From the accumulated results, we hypothesize that neurons in the central processor systems of the brain generally exhibit a common state-dependency in slow dynamics of their spontaneous activities during sleep. In this paper, activities of relay cells in the cat's lateral geniculate nucleus (LGN) were studied to see if our hypothesis can be applied in this thalamic region. Data segments in polygraphically steady states were strictly extracted in order to sample the activities whose stationarity was guaranteed in a statistical sense. During slow wave sleep (SWS), the discharge pattern was characterized by short bursts. In contrast, the rather tonic discharge pattern was observed to prevail during rapid eye movement (REM) sleep. Spectral analyses showed white noise-like spectra in the low frequency range of 0.04-1.0 Hz during SWS, and 1/f noise-like spectra in the same frequency range during REM sleep. This state-dependency of the slow dynamics was consistently characterized by the other statistical parameters concerning the second-order moment as well. In contrast, the fast dynamics over 1.0 Hz tended to exhibit neuron-specific changes associated with the sleep state in terms of the Markovian dependency analysis. Consequently, our working hypothesis was not rejected for the LGN relay cells. The result here extends the possibility that the state-dependency of the slow dynamics we found is a general rule concerning single neuronal dynamics in widespread areas of the brain during sleep. The state-dependency of the slow dynamics of the LGN relay cells could be understood according to the proposed mechanism that a state-associated alteration in the global biasing input to a neural network during sleep induces the phenomenon with which we are concerned. The slow dynamics of neuronal activities might provide a novel framework defining SWS and REM sleep states instead of the polygraphic characteristics.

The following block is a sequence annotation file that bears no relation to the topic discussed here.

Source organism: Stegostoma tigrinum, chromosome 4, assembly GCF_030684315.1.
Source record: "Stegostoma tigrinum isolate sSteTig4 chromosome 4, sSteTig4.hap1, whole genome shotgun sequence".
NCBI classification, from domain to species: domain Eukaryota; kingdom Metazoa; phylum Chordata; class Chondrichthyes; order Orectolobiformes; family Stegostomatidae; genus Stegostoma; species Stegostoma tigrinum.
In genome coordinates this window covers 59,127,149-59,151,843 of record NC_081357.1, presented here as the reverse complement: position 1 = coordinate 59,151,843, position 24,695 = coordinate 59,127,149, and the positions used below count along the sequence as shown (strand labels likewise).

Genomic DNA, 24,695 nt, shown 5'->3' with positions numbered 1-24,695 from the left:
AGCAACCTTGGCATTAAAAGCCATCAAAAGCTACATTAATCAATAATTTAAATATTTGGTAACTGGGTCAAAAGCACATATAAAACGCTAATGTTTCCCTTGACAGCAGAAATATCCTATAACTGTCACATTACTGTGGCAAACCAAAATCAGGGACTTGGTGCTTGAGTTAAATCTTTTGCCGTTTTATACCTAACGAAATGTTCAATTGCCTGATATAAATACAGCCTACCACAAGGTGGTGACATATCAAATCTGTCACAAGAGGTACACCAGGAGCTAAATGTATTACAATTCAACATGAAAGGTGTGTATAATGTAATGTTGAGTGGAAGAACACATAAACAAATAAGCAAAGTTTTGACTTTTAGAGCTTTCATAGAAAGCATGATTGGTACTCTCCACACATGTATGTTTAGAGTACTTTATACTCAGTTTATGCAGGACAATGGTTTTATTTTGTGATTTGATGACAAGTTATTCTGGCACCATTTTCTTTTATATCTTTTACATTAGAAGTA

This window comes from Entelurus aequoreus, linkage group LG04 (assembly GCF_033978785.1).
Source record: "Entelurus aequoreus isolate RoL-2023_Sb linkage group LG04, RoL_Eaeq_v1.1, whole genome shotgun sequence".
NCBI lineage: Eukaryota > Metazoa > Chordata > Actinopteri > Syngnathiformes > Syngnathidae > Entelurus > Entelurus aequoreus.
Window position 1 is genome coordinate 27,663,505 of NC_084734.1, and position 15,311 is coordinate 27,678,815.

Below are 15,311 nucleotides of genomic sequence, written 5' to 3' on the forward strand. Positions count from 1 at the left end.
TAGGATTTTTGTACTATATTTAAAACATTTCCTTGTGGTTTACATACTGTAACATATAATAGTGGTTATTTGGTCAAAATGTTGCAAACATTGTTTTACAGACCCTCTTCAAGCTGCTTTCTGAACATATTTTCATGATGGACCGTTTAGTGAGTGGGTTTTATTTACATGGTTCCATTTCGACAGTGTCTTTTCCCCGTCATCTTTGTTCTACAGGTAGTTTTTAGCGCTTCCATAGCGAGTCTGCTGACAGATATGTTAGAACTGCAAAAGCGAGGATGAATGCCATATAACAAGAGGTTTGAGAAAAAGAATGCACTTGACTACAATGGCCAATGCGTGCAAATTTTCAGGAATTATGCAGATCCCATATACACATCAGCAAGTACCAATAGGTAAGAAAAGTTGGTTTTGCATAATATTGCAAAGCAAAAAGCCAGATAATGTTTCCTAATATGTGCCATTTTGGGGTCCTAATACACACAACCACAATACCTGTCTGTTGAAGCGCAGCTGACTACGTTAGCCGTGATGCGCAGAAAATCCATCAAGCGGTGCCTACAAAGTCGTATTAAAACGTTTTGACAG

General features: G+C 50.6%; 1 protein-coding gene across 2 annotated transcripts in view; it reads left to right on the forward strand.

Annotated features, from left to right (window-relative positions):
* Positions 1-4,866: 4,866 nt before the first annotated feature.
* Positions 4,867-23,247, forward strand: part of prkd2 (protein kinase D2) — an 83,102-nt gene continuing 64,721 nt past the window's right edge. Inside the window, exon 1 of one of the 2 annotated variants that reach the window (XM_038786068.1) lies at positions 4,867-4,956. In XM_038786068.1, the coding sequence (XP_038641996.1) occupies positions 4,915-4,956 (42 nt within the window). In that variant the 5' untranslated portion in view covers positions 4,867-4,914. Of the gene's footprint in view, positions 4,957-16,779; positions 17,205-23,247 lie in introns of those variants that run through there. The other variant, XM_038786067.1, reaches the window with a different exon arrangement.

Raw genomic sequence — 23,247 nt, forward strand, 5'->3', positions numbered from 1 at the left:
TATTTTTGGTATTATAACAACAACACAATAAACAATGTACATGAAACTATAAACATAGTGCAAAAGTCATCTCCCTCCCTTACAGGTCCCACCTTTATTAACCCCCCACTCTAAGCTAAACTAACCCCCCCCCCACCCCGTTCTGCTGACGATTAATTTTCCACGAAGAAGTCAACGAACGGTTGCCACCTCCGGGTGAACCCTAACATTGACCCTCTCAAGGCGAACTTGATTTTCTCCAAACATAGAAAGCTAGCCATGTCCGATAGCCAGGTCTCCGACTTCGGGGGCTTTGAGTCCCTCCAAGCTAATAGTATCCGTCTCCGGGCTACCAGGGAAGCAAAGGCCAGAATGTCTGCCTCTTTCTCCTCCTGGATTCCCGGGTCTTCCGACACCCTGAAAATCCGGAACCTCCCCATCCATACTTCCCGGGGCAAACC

|Number of pages||8|
|Journal||Sleep Research Online|
|Publication status||Published - 2000|
ASJC Scopus subject areas
- Neuropsychology and Physiological Psychology